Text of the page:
Pofadder is a small town situated in the Northern Cape of South Africa. While pofadder means, as you would expect, puff adder (a type of snake) this town was named not for a scaly reptile but after a certain Korana chief, Klaas Pofadder, who lived on Kanoneiland and died in the area when he was gunned down by local farmers. In 1918 the name was officially changed to Theronsville, but the original name stuck and was eventually re-employed. Each year, in August, Pofadder makes an ideal base for exploring the surrounding area which is covered with a carpet of Namaqualand daisies following the rains. Pofadder has several old buildings, including a Roman Catholic Church which was built by the mission. Today it runs a block making enterprise, chicken farm and a dairy, which offers employment to the local communities.
In much the same way as we refer to places off the beaten track as being in Timbuctoo, South Africans often use the name of Pofadder to similar effect to refer to any far-flung small town backwater. The very little town of Pofadder lies surrounded by rugged, sparsely populated and very scenic countryside. Here locals make their money from sheep or goats farming, and there seems little more to entice you to visit the town than its position on the main route from Upington to Springbok, just 60 kilometres from the Namibian border post.
Surrounding towns have equally sleepy backwater sounding names, like Aggeneys, Kakamas and Pella but there is something about this parched countryside that is appealing and, certainly in spring, the blanket of incredible flowers that brighten this part of the world makes a visit here worth the drive. Pofadder is, in fact a great place to overnight and the wee town provides a more than welcome break from endlessly straight roads through the Kalahari plains.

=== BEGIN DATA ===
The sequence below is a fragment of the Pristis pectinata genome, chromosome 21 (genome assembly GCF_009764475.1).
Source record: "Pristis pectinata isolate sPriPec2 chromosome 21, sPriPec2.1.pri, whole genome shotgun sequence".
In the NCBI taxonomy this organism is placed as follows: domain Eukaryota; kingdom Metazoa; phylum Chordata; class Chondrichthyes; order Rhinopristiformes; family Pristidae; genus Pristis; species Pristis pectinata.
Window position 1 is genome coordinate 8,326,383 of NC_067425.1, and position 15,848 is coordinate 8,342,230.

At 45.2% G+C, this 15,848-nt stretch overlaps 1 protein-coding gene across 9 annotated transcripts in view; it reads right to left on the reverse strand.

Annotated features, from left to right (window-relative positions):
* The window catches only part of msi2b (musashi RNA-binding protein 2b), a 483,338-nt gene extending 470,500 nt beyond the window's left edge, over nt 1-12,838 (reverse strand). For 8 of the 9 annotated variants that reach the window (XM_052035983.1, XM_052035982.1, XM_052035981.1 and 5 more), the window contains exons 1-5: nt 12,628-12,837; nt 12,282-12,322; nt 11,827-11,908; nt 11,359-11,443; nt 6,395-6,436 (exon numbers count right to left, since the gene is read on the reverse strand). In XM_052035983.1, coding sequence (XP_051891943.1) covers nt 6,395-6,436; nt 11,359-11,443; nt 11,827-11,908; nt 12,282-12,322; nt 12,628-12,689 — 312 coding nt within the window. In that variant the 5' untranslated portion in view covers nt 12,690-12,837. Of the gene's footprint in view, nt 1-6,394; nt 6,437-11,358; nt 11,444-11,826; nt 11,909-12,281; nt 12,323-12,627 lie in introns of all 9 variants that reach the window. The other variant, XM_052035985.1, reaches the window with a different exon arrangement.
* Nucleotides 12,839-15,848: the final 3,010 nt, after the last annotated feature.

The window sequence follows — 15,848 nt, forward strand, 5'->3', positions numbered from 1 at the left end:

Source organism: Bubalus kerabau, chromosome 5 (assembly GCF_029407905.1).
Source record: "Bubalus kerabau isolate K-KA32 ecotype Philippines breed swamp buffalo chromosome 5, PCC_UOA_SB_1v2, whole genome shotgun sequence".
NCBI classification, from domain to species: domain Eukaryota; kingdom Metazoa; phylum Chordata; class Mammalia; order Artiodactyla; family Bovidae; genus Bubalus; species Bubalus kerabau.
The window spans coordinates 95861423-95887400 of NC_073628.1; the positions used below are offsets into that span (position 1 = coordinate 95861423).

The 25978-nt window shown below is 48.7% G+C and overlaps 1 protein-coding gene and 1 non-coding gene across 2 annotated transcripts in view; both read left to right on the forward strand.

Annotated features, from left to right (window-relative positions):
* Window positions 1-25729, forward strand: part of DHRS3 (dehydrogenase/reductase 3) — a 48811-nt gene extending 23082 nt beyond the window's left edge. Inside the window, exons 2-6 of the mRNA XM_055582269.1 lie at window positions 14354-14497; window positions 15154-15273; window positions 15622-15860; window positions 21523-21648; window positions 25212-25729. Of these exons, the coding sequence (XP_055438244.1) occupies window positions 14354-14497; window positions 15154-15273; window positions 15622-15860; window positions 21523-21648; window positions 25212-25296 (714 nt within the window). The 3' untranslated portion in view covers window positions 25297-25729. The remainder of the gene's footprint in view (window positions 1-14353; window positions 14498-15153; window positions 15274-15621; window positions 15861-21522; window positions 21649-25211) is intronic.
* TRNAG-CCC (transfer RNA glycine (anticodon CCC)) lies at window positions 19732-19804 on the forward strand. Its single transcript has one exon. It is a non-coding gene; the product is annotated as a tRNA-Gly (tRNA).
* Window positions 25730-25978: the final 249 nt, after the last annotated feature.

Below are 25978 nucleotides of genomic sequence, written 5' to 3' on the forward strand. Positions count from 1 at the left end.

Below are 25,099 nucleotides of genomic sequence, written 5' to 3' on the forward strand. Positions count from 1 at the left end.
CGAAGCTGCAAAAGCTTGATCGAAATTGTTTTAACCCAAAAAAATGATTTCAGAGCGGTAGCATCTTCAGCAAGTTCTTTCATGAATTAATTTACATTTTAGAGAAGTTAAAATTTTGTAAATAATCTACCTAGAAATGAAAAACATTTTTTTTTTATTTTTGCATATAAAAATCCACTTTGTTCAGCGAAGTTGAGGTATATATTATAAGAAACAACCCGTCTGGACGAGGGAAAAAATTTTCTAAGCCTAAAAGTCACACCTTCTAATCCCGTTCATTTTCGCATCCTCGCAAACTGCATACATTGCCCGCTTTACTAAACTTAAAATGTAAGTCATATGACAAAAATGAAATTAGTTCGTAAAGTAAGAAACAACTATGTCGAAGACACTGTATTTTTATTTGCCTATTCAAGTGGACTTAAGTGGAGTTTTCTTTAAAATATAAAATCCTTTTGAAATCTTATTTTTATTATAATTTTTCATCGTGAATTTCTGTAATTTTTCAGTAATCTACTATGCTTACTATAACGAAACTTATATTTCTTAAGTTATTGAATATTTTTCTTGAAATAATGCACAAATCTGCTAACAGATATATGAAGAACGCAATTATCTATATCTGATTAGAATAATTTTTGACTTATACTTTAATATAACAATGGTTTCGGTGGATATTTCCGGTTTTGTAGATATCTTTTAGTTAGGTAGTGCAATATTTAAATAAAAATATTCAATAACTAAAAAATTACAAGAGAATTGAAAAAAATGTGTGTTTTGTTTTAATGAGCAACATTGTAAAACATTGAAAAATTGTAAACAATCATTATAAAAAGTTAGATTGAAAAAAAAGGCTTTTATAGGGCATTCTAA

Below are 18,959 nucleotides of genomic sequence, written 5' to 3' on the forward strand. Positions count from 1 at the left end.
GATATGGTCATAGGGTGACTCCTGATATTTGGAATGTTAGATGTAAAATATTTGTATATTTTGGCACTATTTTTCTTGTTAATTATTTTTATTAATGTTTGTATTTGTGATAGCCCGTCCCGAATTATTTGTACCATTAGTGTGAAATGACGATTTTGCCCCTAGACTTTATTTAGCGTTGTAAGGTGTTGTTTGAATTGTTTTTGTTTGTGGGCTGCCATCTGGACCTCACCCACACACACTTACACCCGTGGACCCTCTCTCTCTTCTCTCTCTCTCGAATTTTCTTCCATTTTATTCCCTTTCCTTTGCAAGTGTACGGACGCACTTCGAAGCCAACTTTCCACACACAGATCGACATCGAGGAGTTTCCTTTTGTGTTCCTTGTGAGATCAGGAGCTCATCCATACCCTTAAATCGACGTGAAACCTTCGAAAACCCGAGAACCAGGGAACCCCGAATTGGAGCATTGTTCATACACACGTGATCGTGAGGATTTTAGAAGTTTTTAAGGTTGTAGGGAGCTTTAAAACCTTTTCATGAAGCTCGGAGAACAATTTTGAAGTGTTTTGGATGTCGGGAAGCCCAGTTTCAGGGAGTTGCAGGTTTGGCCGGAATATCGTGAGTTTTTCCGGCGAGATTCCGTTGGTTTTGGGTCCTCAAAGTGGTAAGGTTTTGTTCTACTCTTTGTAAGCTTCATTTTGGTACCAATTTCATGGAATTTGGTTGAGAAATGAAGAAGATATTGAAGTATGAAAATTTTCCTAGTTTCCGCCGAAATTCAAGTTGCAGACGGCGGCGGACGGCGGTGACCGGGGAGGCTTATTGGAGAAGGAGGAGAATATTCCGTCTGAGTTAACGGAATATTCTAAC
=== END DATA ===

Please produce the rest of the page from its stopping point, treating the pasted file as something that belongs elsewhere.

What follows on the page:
Pofadder has quite a history too. It might be little more than a couple of tar roads, a café, church and hotel, but there was quite a resistance mounted by the original Koranna people (offshoots of the Khoi-Khoi) who made this part of the country their home back when a mission station was set up here in 1875. A few fresh water springs, called the Koranna springs, were what attracted these people here originally, and a town soon followed in 1918, officially called Theronsville. Pofadder, however, stuck, and the official name soon followed suit and reverted.
In August this is a great little base from which to explore the Namaqualand daisies, and there is a hiking trail, called the Pofadder hiking trail, in the vicinity.
For the adventurous Two guided trails of 25 km, wind around the dunes, mainly traversing the spines and offering panoramic views over the plains for either 4x4 Vehicles or Quads. During the winter rain season these plains are covered in colourful Namaqualand flowers. Duration of the route varies between 2 - 5 hours, depending on the number of vehicles. Single as well as group bookings are welcome with a maximum of 12 vehicles. A lovely 4x4 experience in the Bushmanland for all sand lovers between rich, red dunes interspersed with rocky outcrops rising above a sea of grassy plains. Camping site available with hot shower, running toilet, braai facilities and shaded camping areas. The route caters for drivers of various levels of experience with interesting technical challenges.